Col. Clarke--a la Captian Jinks

Col.Clarke –a la Captain Jinks.

I’m Colonel Clarke of the State melish,
And I strut like Saul the son of kish,
I feel quite proud of my high posish,
As Colonel in Holden’s army.
I teach the niggers how to drill,
How to drill, I’ll teach them still,
I’ll teach the niggers how to drill,
As soldiers in Holden’s army.

Spoken.—Yes, my countrymen; For the third
time I gird on my sword at the call of my native
State. Feeble and sore broken, suffering daily
and often excruciatingly from wounds received
in two wars, I had hoped to spend the few re-
maining years of my life in the quiet of domestic
retirement; but Governor Holden has called and
I obey the summons, proud to feel that
I’m Colonel Clarke of the State melish,
And I strut like Saul the son of Kish,
As proud as sin of the high posish,
I hold in the Governor’s army.

I volunteered to Mexico,
Of course that was some years ago,
And gained some laurels then, you know,
As Captain in the army.

When I got on my epaulette,
My epaulette, a bran new sett,
When I got on my epaulette,
I thought I’d die for the army.

Spoken.—But my feelings then were nothing
to what they were when the Governor appointed
me in his State troops. As I said in my late cir-
cular. I entered upon this last campaign with.
earnest prayers to Almight God to direct me in
all my doings with his most gracious favor, and
further me with his continued help, in an honest
and energetic endeavor to restore peace and
tranquility law and order in North Carolina, not
forgetting that

I am Colonel Clarke of the State melish,
And strut like Saul the son of Kish,
Exalted to the high posish
Of a place in Holden’s army.

I next became a good Confed.
And longed to take Abe Lincoln’s head,
As “our beloved”did,’tis said,
As I fought in the secesh army.
The stars and bars at last “played out”,
My coat I then turned inside out,
The stars and bars they soon played out,
And I came home from the army.

Spoken.— Yes, I turned my coat, (not the spike
tail I wore in the late campaign,) inside out—
had to do it, or not get an office under the Radi-
cal administration. But the Governor, God bless
him, in the great difficulty forced upon him to get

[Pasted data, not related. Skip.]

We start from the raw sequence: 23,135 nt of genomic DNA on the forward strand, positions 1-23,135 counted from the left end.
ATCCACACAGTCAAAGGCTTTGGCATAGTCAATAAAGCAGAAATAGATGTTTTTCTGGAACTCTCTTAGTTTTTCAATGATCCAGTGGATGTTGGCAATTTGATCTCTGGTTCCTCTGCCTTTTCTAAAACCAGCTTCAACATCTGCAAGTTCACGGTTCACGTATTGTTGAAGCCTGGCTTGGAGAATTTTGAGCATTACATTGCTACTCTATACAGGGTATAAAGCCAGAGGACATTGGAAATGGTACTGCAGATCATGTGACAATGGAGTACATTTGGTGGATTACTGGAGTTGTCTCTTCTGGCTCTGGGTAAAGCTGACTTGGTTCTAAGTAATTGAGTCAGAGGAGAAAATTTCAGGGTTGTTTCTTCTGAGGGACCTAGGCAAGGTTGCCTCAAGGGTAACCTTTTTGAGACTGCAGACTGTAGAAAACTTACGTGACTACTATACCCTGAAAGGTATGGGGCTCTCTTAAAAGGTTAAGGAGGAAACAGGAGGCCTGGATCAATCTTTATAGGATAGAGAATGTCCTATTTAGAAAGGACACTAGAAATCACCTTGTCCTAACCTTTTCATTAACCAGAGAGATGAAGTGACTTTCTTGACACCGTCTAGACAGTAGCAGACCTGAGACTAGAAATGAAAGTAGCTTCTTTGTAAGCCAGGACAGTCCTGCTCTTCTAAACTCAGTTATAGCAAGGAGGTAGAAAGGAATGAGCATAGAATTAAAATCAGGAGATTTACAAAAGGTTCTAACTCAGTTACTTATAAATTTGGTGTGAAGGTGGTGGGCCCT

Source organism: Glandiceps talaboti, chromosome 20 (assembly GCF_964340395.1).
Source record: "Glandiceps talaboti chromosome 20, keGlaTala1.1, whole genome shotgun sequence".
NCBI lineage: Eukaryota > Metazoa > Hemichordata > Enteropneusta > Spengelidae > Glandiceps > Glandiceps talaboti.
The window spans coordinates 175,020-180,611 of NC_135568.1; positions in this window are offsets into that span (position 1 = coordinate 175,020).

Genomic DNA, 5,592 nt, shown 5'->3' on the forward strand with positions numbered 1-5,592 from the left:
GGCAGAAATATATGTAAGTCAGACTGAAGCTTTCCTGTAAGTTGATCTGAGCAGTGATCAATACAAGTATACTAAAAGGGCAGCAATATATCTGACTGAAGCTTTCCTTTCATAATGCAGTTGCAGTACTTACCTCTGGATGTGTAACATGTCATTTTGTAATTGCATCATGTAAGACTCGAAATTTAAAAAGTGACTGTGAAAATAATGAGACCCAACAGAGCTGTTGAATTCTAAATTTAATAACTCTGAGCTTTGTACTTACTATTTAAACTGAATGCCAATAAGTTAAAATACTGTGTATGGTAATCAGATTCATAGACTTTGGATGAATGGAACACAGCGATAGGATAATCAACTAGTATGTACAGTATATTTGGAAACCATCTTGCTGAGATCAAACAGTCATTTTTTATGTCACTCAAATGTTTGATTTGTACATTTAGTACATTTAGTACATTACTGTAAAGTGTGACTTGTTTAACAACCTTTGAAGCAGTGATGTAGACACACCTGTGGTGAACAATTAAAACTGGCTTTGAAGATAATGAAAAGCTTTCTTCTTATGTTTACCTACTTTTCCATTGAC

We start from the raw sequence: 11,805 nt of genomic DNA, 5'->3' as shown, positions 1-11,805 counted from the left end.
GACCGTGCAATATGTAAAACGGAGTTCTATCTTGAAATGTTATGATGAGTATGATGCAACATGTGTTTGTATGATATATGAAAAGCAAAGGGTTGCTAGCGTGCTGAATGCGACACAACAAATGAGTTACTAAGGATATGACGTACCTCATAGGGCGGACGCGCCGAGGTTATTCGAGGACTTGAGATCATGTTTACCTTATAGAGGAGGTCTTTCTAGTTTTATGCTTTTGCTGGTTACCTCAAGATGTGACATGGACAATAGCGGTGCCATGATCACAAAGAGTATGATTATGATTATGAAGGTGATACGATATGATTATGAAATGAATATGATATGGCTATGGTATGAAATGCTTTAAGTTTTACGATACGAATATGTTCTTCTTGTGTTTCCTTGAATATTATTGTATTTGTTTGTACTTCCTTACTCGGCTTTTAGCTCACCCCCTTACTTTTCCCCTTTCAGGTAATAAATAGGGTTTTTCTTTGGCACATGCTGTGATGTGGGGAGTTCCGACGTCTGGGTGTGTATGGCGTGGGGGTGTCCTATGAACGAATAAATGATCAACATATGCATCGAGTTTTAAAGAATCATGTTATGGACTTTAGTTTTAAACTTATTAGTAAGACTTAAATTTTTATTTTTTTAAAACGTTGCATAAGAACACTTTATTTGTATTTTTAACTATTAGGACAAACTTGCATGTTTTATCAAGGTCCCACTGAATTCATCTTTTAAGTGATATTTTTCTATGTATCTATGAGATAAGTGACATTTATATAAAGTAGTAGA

somebody to command his negro State Troops,
remembered me, and, as I said in my circular,
the civil arm was paralyzed and a reign of ter-
ror inaugurated in our midst, and therefore, no
course was left me but to raise a military force,
and march at its head to Raleigh, as

Colonel Clarke of the State melish,
As proud as Saul the son of Kish,
Exalted to the high posish
Of Colonel in Ho den’s army.

But now I’m done with warlike sport,
No doubt you’ve heard the late report,
I’m judge of the Superior Court,
For my service in the army.
My honors come so fast and thick.
So fast and thick, I hope they’ll stick,
My honors come so fast and thick,
For service in Holden’s army.

Spoken.— Some thought I would decline—the
Judgeship and hold on to the Senatorial seat to
which I was elected while out on my last cam-
paign; but if any thought or hoped such a thing,
he must have been Greene. Such a military ca-
reer as mine is not chronicled in every genera-
tion, and there is no more fitting reward for such
glorious military exploits as I have performed,
especially in suppressing the great riot in Ral-
eigh on the day of election, than to clothe the
war worn and sore broken form of the veteran
here in the judicial ermin. But no wreath of
civic honor will ever extinguish the ecstacy that
glowed in my breast on that day, when for the
third time, I girded on the sword at the call of
my native State and felt that

I, was Colonel Clarke of the State melish,
As proud as Saul the son of Kish,
And gloried in the grand posish
Of Colonel in Holden’s army.

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